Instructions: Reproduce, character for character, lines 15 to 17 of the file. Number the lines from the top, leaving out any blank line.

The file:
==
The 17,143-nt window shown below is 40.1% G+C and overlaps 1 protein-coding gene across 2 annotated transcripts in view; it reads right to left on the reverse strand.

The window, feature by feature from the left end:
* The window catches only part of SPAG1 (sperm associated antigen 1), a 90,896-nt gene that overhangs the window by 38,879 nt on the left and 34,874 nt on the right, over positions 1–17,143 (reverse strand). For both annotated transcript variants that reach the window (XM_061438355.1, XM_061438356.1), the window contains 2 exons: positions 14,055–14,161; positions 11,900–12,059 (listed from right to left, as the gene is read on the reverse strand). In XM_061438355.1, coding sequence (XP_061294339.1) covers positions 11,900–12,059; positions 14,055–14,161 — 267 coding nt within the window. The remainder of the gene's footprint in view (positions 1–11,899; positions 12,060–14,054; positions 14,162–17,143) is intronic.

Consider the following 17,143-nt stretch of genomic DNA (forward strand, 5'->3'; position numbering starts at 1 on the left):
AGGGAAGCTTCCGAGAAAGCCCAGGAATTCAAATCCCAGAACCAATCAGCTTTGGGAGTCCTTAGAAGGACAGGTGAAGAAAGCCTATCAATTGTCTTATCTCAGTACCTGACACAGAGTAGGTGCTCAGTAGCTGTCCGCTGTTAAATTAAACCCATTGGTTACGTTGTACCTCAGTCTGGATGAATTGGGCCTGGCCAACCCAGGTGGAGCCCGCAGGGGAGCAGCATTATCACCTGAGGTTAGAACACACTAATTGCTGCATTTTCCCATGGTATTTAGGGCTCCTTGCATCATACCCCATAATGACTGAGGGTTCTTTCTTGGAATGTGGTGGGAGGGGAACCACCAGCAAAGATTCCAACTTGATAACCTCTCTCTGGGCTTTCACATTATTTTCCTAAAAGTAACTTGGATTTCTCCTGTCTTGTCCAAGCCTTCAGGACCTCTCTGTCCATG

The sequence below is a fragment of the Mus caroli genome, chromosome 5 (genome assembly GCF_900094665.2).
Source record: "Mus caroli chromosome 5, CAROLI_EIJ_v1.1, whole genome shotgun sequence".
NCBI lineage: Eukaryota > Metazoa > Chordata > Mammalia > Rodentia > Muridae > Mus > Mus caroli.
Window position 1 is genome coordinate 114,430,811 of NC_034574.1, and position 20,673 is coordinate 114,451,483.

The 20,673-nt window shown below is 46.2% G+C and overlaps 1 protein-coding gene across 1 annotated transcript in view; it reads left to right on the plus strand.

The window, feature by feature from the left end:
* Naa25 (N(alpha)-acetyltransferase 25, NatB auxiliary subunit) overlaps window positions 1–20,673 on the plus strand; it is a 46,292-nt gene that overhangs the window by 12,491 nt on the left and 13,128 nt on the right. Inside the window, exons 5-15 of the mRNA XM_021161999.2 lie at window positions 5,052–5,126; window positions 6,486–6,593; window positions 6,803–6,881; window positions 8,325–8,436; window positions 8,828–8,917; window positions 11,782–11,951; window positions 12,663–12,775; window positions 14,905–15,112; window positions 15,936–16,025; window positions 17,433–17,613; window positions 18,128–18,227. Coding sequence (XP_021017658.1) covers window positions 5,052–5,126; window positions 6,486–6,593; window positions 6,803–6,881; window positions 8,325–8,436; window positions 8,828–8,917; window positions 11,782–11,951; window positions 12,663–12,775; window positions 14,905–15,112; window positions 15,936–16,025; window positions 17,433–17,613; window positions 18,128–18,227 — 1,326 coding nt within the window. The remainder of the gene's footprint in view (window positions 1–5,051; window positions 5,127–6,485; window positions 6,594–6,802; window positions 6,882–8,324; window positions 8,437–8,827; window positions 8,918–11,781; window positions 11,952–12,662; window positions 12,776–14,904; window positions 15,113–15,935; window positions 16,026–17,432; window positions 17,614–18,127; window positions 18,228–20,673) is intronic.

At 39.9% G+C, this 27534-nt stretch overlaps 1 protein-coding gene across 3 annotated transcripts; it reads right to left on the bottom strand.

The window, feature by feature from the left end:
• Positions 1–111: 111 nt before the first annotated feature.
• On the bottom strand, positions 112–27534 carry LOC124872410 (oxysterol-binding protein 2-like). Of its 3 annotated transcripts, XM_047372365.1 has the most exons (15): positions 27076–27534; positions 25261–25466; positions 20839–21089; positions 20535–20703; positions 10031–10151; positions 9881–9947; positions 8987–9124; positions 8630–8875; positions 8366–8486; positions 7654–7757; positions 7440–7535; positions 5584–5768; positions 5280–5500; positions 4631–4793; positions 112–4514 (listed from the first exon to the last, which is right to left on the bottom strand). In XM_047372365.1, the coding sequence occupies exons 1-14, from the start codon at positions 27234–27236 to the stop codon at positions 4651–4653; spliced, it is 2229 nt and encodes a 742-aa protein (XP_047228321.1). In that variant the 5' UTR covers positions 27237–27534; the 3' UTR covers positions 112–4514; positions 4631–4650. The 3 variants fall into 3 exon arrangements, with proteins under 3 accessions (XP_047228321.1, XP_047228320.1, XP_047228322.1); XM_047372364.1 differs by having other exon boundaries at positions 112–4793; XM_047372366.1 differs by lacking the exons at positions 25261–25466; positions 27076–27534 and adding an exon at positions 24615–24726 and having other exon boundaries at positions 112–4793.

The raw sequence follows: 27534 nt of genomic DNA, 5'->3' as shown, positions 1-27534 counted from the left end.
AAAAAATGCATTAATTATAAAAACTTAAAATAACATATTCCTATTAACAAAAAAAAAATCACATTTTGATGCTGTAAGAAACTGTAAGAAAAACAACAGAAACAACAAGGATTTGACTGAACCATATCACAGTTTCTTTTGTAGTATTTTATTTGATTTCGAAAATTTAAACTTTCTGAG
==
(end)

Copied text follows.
• Positions 1–111: 111 nt before the first annotated feature.
• On the bottom strand, positions 112–27534 carry LOC124872410 (oxysterol-binding protein 2-like). Of its 3 annotated transcripts, XM_047372365.1 has the most exons (15): positions 27076–27534; positions 25261–25466; positions 20839–21089; positions 20535–20703; positions 10031–10151; positions 9881–9947; positions 8987–9124; positions 8630–8875; positions 8366–8486; positions 7654–7757; positions 7440–7535; positions 5584–5768; positions 5280–5500; positions 4631–4793; positions 112–4514 (listed from the first exon to the last, which is right to left on the bottom strand). In XM_047372365.1, the coding sequence occupies exons 1-14, from the start codon at positions 27234–27236 to the stop codon at positions 4651–4653; spliced, it is 2229 nt and encodes a 742-aa protein (XP_047228321.1). In that variant the 5' UTR covers positions 27237–27534; the 3' UTR covers positions 112–4514; positions 4631–4650. The 3 variants fall into 3 exon arrangements, with proteins under 3 accessions (XP_047228321.1, XP_047228320.1, XP_047228322.1); XM_047372364.1 differs by having other exon boundaries at positions 112–4793; XM_047372366.1 differs by lacking the exons at positions 25261–25466; positions 27076–27534 and adding an exon at positions 24615–24726 and having other exon boundaries at positions 112–4793.

The raw sequence follows: 27534 nt of genomic DNA, 5'->3' as shown, positions 1-27534 counted from the left end.